SMH means “Shaking My Head”:  in this instance, in disbelief.  The ABA Journal recently wrote about a lawyer in Louisiana who was disbarred as the result of her engagement in a social media campaign to contact 2 judges “she accused of being unwilling to consider the evidence in two custody cases involving allegations of child sexual abuse.”  Joyce Nanine McCool was disbarred in a 4-3 decision by the Louisiana Supreme Court, notwithstanding recommendations by both a hearing board and a disciplinary board that she receive a suspension of a year and a day.  The majority opinion found that McCool, by asserting that her social media campaign was protected by the First Amendment, displayed an “utter lack of remorse” and a “defiant attitude…We disagree and take strong exception to respondent’s artful attempt to use the First Amendment as a shield against her clearly and convincingly proven ethical misconduct.”  The Court also found that she had made many “false, misleading and inflammatory statements” about the two judges, and that she “solicited others to make ex parte contact with the judges-and with the state supreme court-to express feeling about the cases, which were sealed domestic proceedings.”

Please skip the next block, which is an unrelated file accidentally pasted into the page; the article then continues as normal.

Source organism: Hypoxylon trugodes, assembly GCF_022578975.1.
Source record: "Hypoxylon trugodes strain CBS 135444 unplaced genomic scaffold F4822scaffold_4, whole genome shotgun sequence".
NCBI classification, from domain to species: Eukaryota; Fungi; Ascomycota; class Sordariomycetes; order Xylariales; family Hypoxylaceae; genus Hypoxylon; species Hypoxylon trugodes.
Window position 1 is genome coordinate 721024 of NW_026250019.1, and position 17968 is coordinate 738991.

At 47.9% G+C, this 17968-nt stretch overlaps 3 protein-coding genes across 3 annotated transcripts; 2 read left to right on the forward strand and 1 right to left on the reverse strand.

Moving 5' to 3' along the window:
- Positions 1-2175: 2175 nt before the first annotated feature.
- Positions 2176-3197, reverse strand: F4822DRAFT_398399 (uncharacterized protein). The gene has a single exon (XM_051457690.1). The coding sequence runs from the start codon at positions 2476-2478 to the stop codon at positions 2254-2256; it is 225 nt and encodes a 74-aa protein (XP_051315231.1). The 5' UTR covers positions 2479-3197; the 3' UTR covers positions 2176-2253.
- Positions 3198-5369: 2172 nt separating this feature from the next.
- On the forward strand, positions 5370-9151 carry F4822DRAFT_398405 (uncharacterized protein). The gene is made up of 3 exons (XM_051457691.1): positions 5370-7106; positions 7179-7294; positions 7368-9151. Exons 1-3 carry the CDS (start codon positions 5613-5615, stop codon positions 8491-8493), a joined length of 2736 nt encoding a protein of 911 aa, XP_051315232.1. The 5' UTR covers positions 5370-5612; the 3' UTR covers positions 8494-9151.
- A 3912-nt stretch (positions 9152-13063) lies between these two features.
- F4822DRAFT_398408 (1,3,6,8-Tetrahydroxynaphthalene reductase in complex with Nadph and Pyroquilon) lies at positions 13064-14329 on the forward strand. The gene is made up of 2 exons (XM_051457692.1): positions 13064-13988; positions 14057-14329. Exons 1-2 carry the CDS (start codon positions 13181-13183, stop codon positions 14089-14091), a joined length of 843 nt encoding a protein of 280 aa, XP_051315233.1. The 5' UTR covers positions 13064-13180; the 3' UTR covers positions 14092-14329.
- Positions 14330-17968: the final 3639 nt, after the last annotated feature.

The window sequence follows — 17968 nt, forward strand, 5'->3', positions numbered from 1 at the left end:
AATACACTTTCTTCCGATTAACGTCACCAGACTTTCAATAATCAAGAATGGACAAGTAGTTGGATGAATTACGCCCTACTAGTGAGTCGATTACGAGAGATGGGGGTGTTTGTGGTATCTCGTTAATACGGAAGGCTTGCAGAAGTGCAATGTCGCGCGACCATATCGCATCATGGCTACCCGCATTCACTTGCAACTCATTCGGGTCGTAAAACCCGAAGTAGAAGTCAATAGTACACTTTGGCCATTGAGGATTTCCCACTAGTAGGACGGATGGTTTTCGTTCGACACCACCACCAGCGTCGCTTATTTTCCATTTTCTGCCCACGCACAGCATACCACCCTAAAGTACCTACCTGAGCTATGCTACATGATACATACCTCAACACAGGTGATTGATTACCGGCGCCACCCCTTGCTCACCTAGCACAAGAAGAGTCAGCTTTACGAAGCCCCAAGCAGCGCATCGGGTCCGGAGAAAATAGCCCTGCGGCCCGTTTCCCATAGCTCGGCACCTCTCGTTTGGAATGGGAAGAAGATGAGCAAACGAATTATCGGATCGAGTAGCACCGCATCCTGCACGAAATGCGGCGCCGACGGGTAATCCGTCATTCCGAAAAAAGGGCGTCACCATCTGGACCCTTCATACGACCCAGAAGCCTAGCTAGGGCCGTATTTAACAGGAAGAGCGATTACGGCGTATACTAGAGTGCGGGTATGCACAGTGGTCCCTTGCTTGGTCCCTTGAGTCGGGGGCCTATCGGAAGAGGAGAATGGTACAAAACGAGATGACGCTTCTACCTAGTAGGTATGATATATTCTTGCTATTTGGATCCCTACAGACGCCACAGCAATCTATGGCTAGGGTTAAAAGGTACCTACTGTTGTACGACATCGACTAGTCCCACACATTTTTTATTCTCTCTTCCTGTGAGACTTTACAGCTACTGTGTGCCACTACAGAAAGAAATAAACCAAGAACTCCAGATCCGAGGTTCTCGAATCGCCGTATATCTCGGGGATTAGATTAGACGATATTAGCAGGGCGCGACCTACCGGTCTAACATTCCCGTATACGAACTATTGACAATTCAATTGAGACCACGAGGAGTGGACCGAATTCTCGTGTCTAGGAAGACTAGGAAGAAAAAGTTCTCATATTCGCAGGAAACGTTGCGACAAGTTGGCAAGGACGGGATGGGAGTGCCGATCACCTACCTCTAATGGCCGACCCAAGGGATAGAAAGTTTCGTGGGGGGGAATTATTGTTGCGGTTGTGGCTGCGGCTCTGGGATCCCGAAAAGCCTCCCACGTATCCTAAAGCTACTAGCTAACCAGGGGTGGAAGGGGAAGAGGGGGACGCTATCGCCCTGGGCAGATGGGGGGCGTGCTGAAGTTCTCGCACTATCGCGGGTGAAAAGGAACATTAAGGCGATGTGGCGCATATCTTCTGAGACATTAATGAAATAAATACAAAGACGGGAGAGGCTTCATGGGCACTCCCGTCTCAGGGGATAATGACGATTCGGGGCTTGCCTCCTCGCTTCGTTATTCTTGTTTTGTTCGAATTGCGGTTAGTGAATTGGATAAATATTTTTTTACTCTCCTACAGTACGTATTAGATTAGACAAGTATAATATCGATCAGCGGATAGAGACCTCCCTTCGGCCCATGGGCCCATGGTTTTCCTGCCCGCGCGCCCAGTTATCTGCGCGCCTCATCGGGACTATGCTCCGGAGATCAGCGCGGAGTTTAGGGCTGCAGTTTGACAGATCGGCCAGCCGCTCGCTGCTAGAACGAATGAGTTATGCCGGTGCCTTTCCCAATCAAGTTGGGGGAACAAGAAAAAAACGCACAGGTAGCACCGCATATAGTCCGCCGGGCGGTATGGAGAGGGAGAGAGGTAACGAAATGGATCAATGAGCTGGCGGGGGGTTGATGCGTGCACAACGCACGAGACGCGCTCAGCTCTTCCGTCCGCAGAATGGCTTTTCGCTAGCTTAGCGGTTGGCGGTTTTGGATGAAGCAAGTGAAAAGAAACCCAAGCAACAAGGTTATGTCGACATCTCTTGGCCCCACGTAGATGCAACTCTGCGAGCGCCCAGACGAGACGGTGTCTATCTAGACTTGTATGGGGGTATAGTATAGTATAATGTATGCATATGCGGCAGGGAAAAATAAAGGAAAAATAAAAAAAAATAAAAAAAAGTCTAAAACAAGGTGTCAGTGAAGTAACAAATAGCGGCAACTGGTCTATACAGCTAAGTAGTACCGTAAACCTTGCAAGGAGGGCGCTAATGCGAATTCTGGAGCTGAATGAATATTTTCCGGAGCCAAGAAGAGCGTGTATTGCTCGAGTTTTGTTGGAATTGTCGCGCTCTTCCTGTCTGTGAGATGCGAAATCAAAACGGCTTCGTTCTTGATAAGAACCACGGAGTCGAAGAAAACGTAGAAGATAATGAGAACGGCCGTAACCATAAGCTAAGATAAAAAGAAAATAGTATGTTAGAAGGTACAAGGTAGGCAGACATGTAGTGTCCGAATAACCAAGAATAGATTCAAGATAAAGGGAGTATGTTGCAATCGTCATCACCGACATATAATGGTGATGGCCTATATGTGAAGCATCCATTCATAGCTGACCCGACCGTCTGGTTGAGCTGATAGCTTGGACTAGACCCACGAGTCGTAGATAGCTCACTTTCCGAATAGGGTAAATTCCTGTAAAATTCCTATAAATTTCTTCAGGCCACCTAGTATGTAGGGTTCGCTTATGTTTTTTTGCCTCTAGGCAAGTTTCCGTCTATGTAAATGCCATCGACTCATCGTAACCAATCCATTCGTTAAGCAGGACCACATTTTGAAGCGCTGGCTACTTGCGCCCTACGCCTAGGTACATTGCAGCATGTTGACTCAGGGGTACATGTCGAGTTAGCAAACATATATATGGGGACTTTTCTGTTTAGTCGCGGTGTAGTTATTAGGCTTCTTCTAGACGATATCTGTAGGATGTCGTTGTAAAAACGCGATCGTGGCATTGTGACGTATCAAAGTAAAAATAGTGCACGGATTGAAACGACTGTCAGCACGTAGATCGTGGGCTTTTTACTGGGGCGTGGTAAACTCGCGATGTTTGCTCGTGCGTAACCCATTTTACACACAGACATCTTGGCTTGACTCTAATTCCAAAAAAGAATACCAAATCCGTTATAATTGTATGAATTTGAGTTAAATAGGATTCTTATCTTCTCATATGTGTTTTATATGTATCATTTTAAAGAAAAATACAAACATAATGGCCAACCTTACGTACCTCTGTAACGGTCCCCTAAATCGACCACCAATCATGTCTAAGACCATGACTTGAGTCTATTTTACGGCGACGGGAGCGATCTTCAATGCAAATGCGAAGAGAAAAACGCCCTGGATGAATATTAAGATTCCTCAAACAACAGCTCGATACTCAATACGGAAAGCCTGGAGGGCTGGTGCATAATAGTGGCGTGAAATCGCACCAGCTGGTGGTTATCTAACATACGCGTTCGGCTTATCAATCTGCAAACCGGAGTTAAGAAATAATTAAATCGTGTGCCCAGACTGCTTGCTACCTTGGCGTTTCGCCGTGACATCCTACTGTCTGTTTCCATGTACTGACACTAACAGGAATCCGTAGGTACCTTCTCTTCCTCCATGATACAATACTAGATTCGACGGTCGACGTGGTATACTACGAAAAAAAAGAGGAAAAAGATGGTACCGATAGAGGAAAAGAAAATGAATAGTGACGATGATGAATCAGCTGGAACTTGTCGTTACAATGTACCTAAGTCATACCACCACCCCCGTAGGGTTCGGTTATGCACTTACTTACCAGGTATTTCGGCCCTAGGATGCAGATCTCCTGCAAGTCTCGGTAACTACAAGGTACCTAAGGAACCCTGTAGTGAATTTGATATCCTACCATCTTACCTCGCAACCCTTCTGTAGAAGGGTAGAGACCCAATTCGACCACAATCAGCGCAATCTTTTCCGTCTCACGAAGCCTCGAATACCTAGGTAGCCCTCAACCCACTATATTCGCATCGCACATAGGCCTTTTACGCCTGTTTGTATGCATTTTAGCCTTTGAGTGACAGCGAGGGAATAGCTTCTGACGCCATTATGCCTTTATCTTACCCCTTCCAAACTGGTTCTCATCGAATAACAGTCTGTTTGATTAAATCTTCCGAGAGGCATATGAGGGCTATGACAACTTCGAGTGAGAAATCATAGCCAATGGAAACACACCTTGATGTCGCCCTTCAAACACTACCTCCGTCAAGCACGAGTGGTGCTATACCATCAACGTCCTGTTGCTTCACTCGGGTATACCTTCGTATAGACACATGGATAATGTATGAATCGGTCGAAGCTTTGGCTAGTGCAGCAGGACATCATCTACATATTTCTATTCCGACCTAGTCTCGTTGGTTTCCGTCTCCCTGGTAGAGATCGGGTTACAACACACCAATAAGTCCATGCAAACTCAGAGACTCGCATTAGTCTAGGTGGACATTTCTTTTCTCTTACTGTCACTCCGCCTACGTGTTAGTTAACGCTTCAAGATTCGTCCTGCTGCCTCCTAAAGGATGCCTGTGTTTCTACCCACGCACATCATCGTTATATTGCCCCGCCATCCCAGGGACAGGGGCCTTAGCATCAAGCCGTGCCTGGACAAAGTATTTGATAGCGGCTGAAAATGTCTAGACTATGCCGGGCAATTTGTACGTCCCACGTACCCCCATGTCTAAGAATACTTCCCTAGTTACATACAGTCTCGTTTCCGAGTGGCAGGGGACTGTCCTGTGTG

What does this mean for employers and their attorneys?  Attorneys are held to a higher standard as a result of the Ethical Rules that govern them.  There have been a number of cases over the past several years where attorneys have used social media to improperly express their opinions on active cases, and, as with Ms. McCool, attempted to influence the outcome of pending cases.  There are also instances of employers (and non-employers), who are parties to a lawsuit, who attempt to influence the outcome of a case through social media.  This can be done in many ways, including posting comments numerous times on news stories and issuing press releases or other stories that become searchable on the Internet.  One of the most serious instances of social media misconduct occurred in the US Attorney’s office, interestingly, also in Louisiana, where the US Attorney and several Assistant US Attorneys were forced to resign as the result of “anonymous posting” about a pending criminal investigation.  NOLA.com recently published an article with a link to the full Department of Justice investigation into this matter.

Practice pointer.  Today, many individuals as well as employers turn to social media to influence others.  When used properly, social media can be a very powerful tool.  When used improperly, social media can have extremely severe negative consequences.  Lawyers and Employers must proceed with caution when using social media in an attempt to influence ongoing or potential litigation